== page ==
I enjoyed reading this hub, and the pictures give a good idea of what huskies are capable of! I love your final quote of them meaning to you much more than the items they destroy. After all, anything is replaceable, but a living creature never is. Voted up!


      This website uses cookies

      As a user in the EEA, your approval is needed on a few things. To provide a better website experience, uses cookies (and other similar technologies) and may collect, process, and share personal data. Please choose which areas of our service you consent to our doing so.

      For more information on managing or withdrawing consents and how we handle data, visit our Privacy Policy at:

      Show Details
      HubPages Device IDThis is used to identify particular browsers or devices when the access the service, and is used for security reasons.
      LoginThis is necessary to sign in to the HubPages Service.
      Google RecaptchaThis is used to prevent bots and spam. (Privacy Policy)
      AkismetThis is used to detect comment spam. (Privacy Policy)
      HubPages Google AnalyticsThis is used to provide data on traffic to our website, all personally identifyable data is anonymized. (Privacy Policy)
      HubPages Traffic PixelThis is used to collect data on traffic to articles and other pages on our site. Unless you are signed in to a HubPages account, all personally identifiable information is anonymized.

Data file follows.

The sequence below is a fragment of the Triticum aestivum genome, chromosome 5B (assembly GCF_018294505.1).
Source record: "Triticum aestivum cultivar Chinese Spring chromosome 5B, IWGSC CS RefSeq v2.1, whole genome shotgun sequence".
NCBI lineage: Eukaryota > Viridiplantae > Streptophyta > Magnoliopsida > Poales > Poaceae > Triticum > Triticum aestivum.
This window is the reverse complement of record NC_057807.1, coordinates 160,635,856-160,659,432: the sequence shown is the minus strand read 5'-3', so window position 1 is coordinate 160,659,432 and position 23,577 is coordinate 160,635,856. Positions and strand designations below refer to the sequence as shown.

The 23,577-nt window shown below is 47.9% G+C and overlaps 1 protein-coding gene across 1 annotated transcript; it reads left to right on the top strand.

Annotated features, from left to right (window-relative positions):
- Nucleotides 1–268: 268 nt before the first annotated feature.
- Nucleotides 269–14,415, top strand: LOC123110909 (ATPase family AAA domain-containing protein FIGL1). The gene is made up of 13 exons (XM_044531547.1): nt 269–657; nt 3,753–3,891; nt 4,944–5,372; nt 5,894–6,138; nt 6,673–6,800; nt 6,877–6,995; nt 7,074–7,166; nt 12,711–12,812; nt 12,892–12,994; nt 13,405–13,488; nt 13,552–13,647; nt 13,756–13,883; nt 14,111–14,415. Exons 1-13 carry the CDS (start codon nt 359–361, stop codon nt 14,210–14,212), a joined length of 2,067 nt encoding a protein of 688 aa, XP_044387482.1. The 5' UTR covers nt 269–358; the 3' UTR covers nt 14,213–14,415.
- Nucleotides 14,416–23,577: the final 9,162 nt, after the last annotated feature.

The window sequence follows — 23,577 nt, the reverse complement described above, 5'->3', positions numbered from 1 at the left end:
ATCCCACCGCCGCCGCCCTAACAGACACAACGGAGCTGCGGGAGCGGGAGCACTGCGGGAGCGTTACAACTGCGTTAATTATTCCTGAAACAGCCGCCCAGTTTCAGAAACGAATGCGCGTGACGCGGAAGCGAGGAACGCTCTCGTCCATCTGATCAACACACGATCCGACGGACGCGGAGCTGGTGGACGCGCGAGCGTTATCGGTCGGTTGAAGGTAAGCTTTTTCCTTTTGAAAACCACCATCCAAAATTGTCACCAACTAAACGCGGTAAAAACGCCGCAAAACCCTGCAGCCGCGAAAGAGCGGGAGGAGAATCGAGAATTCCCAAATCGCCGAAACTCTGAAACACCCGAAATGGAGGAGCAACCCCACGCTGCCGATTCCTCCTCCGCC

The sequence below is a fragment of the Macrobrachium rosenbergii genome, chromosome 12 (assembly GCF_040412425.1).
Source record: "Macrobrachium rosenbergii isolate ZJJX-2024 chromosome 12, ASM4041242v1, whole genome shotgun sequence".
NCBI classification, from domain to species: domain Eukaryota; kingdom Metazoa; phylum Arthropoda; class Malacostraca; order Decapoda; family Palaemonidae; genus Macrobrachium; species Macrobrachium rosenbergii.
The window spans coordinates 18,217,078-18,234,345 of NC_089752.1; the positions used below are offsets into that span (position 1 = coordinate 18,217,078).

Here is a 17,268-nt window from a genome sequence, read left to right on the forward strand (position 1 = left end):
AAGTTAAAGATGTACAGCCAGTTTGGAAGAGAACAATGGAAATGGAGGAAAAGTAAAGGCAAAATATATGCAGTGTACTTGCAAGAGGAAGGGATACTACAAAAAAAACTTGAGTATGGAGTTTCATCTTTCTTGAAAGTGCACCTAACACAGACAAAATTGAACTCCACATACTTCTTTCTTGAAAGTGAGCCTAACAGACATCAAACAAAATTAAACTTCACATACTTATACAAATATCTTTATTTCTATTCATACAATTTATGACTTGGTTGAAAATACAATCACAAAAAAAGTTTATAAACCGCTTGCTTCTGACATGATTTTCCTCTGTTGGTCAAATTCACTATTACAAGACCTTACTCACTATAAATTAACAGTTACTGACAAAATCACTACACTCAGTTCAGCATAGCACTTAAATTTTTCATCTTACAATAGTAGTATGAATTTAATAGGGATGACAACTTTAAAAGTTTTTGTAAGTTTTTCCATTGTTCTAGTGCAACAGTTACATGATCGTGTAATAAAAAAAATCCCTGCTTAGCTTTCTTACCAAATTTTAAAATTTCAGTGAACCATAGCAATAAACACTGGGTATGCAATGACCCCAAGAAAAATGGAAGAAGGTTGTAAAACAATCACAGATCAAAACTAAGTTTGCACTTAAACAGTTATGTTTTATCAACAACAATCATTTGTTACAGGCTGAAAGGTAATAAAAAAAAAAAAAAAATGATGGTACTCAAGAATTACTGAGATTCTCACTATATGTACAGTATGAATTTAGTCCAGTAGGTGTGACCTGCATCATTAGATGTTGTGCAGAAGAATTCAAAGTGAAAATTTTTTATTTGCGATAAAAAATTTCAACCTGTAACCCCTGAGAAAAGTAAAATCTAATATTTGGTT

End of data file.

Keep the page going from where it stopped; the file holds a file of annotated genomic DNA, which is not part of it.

Amazon Web ServicesThis is a cloud services platform that we used to host our service. (Privacy Policy)
      CloudflareThis is a cloud CDN service that we use to efficiently deliver files required for our service to operate such as javascript, cascading style sheets, images, and videos. (Privacy Policy)
      Google Hosted LibrariesJavascript software libraries such as jQuery are loaded at endpoints on the or domains, for performance and efficiency reasons. (Privacy Policy)
      Google Custom SearchThis is feature allows you to search the site. (Privacy Policy)
      Google MapsSome articles have Google Maps embedded in them. (Privacy Policy)
      Google ChartsThis is used to display charts and graphs on articles and the author center. (Privacy Policy)